THE BLOG
08/12/2014 03:41 pm ET Updated Dec 06, 2017

The End of Genius and the Rise of the Compassionate Artist

2014-08-08-Cesare_pavese.jpg

In his recent Times Sunday Review piece "Love People, Not Pleasure" (NYT, 7/18/14), Arthur C. Brooks quotes the Buddhist Dhammapada to the effect that:

"The craving of one given to heedless living grows like a creeper. Like the monkey seeking fruits in the forest, he leaps from life to life...Whoever is overcome by this wretched and sticky craving, his sorrows grow like grass after the rains."

In the piece Brooks deals with the need to seek external pleasures (fame, money, sex) "to fill an inner emptiness. They may bring a brief satisfaction but it never lasts and it is never enough. And so we crave more." The Brooks article segues neatly into another piece in the same issue of the Sunday Review, Joshua Wolf Shenk's "The End of 'Genius'" (NYT, 7/19/14) Shenk writes,

"The lone genius is a myth that has outlived its usefulness. Fortunately, a more truthful model is emerging: the creative network, as with the crowd-sourced Wikipedia or the writer's room at 'The Daily Show' or--the real heart of creativity--the intimate exchange of the creative pair, such as John Lennon and Paul McCartney and myriad other examples with which we've yet to fully reckon."

Getting back to the Brooks piece can we conclude in the age of networking, of the hive mentality, fame will no longer be one of the illusory pleasures available to creative and others who seek to accolades as an analgesic to emptiness? Abstract expressionism thrived on this once highly touted notion of fame. Rothko, Pollock, De Kooning were larger than life figures who spun their own mythologies and whose eccentricities were tolerated for the sake of talent. They were given the license to venture where angels feared to tread. The path of destruction they left behind was excused as the price paid by genius. Virginia Woolf, Anne Sexton, Sylvia Plath, Cesare Pavese and John Berryman paid an even more severe price, if the cultivation of an aloof and self-consciously alien artistic persona is at all connected to their suicides. Self-destruction and the destruction of others didn't seem too high a price to pay for the sake of Art. But was it or is it ever worth the cost? The moral philosopher Ronald Dworkin dealt with a similar problem in his final book Justice for Hedgehogs. Can the pursuit of good really be justified when it results in extreme self-sacrifice (that ultimately entails the destruction of the self)? How great is greatness? How exalted are the productions of so called great men? Beauty may be truth and it may be mind blowing, but it's like planned obsolescence. It has a certain expendability. Great artistic endeavors may be immortal but they're also human and by definition corruptible and imperfect. Without the qualities that mitigate against ultimate greatness, we would not be able to see ourselves in them. Art would be food for gods, rather than men. For good or bad, in the 21st century artists, writers, and poets have received a demotion and are looked at as craftsmen who satisfy our need for works that are beautiful and edifying. Nowhere in the Poetics does Aristotle outline society's need for superior individuals who create oversized reputations bought at the price of their own well-being and those closest to them. Flaubert said it best, "be regular and orderly in your life like a bourgeois, so that you may be violent and original in your work."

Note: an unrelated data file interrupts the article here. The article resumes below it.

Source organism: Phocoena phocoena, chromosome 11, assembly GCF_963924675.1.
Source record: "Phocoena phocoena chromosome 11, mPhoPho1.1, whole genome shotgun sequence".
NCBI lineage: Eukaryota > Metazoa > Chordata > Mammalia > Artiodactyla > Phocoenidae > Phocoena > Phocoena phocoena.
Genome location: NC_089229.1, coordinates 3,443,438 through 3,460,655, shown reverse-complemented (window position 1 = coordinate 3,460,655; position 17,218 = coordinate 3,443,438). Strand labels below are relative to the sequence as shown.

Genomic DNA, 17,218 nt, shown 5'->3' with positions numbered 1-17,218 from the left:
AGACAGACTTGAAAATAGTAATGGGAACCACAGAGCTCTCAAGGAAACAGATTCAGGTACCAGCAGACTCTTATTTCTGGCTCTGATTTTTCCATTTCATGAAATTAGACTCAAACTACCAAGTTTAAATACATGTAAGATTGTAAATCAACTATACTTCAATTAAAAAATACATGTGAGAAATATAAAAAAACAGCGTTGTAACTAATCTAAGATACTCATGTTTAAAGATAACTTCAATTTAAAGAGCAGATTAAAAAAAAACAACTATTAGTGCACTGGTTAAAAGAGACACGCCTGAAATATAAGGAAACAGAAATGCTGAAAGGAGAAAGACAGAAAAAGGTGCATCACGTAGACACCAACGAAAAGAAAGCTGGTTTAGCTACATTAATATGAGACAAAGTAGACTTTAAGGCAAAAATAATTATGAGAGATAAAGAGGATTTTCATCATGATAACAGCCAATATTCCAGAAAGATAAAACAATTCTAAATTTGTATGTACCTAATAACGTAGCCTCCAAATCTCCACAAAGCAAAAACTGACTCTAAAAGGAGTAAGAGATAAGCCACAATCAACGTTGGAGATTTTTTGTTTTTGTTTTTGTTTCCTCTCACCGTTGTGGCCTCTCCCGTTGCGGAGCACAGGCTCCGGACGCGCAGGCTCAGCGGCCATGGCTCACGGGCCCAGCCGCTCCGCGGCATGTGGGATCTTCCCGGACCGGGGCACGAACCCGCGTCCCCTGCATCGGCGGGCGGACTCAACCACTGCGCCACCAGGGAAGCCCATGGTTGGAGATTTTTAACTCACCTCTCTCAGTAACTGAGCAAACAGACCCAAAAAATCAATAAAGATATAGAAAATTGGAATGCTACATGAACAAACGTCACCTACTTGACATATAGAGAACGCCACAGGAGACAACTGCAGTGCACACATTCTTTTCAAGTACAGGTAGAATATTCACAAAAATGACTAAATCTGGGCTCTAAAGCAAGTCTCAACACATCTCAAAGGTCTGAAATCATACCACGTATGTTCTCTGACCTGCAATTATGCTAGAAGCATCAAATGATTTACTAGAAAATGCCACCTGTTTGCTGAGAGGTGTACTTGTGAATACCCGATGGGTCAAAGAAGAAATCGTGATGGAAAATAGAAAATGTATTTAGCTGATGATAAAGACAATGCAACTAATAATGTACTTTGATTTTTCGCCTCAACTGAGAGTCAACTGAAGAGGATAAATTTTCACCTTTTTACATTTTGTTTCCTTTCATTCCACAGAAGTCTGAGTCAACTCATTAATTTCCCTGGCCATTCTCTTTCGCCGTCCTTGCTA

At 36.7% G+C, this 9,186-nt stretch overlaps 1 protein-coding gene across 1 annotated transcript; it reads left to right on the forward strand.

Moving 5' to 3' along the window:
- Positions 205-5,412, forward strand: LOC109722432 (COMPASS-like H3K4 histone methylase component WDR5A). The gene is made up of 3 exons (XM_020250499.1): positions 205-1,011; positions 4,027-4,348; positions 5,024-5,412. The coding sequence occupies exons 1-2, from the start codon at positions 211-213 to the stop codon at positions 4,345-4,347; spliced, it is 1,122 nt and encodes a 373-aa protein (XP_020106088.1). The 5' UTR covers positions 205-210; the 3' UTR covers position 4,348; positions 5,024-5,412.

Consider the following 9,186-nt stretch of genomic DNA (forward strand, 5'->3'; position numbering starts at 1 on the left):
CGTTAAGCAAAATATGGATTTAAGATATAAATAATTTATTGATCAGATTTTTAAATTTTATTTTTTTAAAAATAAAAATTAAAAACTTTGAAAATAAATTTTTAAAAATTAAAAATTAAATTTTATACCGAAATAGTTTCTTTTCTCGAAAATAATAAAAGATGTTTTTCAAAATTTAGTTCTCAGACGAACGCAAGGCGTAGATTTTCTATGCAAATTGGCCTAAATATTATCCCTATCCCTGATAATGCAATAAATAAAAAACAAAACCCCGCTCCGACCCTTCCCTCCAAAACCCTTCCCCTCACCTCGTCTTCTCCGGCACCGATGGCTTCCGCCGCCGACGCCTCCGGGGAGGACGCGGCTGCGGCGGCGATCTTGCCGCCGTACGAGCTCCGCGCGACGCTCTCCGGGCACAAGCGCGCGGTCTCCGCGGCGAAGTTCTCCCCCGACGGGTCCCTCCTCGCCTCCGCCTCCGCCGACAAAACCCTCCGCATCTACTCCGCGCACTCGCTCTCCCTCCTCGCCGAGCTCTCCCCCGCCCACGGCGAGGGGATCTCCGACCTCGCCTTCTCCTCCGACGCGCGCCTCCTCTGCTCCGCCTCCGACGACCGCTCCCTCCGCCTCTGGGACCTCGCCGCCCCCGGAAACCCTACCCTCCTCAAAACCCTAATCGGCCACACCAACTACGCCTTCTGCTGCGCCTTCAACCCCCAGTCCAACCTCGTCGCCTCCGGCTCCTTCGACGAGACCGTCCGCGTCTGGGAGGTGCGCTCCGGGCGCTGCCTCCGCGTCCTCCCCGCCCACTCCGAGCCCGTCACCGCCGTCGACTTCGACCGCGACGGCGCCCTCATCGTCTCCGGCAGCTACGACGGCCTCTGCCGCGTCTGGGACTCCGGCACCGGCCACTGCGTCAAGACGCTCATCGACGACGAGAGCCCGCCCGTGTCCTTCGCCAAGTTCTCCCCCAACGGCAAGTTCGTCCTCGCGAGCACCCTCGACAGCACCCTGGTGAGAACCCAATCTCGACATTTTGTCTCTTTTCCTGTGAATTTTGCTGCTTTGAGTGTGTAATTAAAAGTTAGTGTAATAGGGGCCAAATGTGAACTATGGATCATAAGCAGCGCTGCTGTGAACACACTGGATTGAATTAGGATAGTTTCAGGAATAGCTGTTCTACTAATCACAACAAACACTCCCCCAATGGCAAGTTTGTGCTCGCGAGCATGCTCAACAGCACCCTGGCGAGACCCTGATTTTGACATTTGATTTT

{This was originally post to The Screaming Pope, Francis Levy's blog of rants and reactions to contemporary politics, art and culture}

photo of Cesare Pavese